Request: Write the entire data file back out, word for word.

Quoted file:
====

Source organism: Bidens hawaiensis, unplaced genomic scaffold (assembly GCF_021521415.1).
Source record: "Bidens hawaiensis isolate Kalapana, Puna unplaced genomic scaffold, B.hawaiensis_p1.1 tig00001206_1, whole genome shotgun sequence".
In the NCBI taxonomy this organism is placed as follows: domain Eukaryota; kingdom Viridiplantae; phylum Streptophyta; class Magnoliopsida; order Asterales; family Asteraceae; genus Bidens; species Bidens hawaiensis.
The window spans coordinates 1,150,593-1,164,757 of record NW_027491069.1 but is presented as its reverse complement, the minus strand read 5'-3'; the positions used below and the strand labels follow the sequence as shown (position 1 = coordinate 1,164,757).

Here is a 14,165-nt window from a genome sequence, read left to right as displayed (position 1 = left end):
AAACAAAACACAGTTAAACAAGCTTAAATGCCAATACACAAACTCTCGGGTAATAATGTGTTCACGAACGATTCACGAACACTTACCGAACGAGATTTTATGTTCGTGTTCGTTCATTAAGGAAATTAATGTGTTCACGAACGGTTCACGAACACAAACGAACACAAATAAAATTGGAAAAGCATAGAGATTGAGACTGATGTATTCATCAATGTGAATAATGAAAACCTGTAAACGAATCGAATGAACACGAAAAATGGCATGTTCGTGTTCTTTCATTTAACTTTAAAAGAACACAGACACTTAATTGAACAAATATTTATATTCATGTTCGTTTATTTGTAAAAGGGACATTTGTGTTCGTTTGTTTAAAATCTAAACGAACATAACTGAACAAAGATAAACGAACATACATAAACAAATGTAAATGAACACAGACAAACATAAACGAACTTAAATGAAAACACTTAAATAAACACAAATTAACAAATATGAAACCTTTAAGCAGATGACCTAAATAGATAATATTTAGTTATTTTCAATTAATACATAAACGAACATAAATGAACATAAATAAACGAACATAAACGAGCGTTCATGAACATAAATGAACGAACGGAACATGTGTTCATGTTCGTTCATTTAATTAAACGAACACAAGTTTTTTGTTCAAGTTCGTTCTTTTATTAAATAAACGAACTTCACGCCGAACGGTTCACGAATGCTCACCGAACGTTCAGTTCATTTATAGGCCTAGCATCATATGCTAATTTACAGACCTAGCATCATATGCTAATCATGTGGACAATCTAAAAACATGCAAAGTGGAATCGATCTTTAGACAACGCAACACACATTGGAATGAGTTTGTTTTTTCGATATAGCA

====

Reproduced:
Source organism: Bidens hawaiensis, unplaced genomic scaffold (assembly GCF_021521415.1).
Source record: "Bidens hawaiensis isolate Kalapana, Puna unplaced genomic scaffold, B.hawaiensis_p1.1 tig00001206_1, whole genome shotgun sequence".
In the NCBI taxonomy this organism is placed as follows: domain Eukaryota; kingdom Viridiplantae; phylum Streptophyta; class Magnoliopsida; order Asterales; family Asteraceae; genus Bidens; species Bidens hawaiensis.
The window spans coordinates 1,150,593-1,164,757 of record NW_027491069.1 but is presented as its reverse complement, the minus strand read 5'-3'; the positions used below and the strand labels follow the sequence as shown (position 1 = coordinate 1,164,757).

Here is a 14,165-nt window from a genome sequence, read left to right as displayed (position 1 = left end):
AAACAAAACACAGTTAAACAAGCTTAAATGCCAATACACAAACTCTCGGGTAATAATGTGTTCACGAACGATTCACGAACACTTACCGAACGAGATTTTATGTTCGTGTTCGTTCATTAAGGAAATTAATGTGTTCACGAACGGTTCACGAACACAAACGAACACAAATAAAATTGGAAAAGCATAGAGATTGAGACTGATGTATTCATCAATGTGAATAATGAAAACCTGTAAACGAATCGAATGAACACGAAAAATGGCATGTTCGTGTTCTTTCATTTAACTTTAAAAGAACACAGACACTTAATTGAACAAATATTTATATTCATGTTCGTTTATTTGTAAAAGGGACATTTGTGTTCGTTTGTTTAAAATCTAAACGAACATAACTGAACAAAGATAAACGAACATACATAAACAAATGTAAATGAACACAGACAAACATAAACGAACTTAAATGAAAACACTTAAATAAACACAAATTAACAAATATGAAACCTTTAAGCAGATGACCTAAATAGATAATATTTAGTTATTTTCAATTAATACATAAACGAACATAAATGAACATAAATAAACGAACATAAACGAGCGTTCATGAACATAAATGAACGAACGGAACATGTGTTCATGTTCGTTCATTTAATTAAACGAACACAAGTTTTTTGTTCAAGTTCGTTCTTTTATTAAATAAACGAACTTCACGCCGAACGGTTCACGAATGCTCACCGAACGTTCAGTTCATTTATAGGCCTAGCATCATATGCTAATTTACAGACCTAGCATCATATGCTAATCATGTGGACAATCTAAAAACATGCAAAGTGGAATCGATCTTTAGACAACGCAACACACATTGGAATGAGTTTGTTTTTTCGATATAGCA